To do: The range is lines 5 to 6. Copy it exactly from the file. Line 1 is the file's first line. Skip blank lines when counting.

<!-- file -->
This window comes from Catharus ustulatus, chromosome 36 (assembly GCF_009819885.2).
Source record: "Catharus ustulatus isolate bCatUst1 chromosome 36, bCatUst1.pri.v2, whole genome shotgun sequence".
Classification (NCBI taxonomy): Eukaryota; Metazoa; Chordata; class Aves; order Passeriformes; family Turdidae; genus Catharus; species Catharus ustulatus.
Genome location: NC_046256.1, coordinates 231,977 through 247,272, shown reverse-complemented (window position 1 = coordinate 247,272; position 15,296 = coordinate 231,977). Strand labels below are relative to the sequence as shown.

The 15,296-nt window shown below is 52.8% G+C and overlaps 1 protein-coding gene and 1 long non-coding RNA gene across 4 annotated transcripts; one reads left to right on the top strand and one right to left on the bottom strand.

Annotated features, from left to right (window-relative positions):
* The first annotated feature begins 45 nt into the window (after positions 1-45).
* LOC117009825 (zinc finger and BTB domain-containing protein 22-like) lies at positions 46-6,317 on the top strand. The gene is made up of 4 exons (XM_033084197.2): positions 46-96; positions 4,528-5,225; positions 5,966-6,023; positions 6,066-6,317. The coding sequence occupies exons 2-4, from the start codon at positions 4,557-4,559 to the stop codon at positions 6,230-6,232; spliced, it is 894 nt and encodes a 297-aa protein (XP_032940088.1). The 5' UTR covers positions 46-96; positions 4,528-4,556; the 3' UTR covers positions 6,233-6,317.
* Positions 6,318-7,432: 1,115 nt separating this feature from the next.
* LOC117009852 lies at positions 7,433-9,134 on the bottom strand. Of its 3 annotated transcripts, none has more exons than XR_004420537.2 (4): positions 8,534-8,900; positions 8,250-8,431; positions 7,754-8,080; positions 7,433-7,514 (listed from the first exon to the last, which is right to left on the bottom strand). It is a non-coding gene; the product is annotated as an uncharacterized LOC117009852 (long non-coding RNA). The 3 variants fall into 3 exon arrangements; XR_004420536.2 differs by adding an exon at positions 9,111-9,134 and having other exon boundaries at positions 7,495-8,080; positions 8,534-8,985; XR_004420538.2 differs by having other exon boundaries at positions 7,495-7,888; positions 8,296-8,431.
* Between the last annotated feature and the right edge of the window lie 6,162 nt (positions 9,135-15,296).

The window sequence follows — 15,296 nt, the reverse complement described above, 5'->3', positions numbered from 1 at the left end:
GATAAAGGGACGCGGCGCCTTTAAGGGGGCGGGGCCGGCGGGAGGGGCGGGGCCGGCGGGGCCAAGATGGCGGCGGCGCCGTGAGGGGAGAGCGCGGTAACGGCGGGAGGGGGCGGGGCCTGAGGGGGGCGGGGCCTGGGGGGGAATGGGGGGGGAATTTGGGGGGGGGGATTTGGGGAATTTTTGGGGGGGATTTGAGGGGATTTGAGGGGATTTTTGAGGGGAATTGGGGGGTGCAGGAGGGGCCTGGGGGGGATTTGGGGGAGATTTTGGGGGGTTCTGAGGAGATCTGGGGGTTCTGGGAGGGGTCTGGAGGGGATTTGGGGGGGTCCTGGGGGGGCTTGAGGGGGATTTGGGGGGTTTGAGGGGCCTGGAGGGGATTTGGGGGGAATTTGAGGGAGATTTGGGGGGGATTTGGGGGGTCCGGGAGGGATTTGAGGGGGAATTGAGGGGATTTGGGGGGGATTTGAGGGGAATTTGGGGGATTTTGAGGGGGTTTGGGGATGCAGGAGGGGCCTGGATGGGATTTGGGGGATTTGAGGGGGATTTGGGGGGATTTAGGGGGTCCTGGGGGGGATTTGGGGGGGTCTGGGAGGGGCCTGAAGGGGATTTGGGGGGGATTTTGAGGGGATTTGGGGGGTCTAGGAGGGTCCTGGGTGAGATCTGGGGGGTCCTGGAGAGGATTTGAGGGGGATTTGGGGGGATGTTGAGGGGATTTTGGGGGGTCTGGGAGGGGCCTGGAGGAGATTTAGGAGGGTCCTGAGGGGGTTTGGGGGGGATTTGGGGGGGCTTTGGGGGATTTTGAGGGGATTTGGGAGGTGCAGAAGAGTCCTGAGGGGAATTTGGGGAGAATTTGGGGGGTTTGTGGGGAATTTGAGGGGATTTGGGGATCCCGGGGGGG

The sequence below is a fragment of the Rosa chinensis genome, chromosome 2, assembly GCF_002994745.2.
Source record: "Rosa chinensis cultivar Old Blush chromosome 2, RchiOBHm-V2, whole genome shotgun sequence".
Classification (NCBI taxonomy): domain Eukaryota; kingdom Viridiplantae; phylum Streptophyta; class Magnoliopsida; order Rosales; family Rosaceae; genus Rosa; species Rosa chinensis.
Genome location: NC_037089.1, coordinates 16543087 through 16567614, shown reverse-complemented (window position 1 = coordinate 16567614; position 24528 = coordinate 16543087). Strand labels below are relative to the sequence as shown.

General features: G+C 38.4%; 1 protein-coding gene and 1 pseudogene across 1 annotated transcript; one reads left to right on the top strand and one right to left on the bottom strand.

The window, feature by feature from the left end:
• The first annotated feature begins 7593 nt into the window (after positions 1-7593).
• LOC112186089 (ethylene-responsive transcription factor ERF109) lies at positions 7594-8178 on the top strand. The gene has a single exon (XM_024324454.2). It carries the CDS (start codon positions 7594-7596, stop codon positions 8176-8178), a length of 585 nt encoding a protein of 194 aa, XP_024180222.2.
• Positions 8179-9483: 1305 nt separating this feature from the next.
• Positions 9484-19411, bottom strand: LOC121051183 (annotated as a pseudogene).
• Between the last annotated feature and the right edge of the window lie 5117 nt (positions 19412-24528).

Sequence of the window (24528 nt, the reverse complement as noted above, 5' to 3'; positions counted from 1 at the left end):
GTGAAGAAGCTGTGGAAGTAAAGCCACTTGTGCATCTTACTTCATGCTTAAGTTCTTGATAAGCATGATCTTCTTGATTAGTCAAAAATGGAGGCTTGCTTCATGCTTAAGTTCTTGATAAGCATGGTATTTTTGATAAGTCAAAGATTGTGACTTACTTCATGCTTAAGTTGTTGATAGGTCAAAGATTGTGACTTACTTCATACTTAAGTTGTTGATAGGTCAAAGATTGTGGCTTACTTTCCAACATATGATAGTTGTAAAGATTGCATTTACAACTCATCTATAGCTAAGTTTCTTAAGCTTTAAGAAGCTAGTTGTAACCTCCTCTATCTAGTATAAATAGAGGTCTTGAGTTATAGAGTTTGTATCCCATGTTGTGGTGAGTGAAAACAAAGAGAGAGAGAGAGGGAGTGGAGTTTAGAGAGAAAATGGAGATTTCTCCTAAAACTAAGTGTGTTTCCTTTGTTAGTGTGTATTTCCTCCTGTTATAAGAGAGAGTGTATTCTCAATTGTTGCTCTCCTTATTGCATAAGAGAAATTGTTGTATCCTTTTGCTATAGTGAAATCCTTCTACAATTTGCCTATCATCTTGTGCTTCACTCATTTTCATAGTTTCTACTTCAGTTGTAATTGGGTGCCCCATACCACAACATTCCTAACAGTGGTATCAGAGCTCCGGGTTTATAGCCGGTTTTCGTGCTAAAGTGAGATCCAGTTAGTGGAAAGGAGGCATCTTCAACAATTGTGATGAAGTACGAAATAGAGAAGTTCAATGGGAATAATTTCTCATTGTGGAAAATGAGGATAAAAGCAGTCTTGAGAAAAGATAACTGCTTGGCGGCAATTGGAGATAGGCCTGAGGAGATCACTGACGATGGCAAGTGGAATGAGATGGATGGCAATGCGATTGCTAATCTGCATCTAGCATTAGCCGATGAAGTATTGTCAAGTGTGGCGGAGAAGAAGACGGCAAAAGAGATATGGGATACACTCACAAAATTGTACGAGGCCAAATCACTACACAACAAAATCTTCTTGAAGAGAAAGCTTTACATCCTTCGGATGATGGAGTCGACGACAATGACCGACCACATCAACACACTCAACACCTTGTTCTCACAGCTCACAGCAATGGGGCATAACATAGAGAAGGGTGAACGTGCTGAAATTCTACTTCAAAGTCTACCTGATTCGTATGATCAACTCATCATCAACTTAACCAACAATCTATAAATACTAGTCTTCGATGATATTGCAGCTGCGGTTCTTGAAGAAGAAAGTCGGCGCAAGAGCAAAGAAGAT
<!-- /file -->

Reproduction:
The 15,296-nt window shown below is 52.8% G+C and overlaps 1 protein-coding gene and 1 long non-coding RNA gene across 4 annotated transcripts; one reads left to right on the top strand and one right to left on the bottom strand.

Annotated features, from left to right (window-relative positions):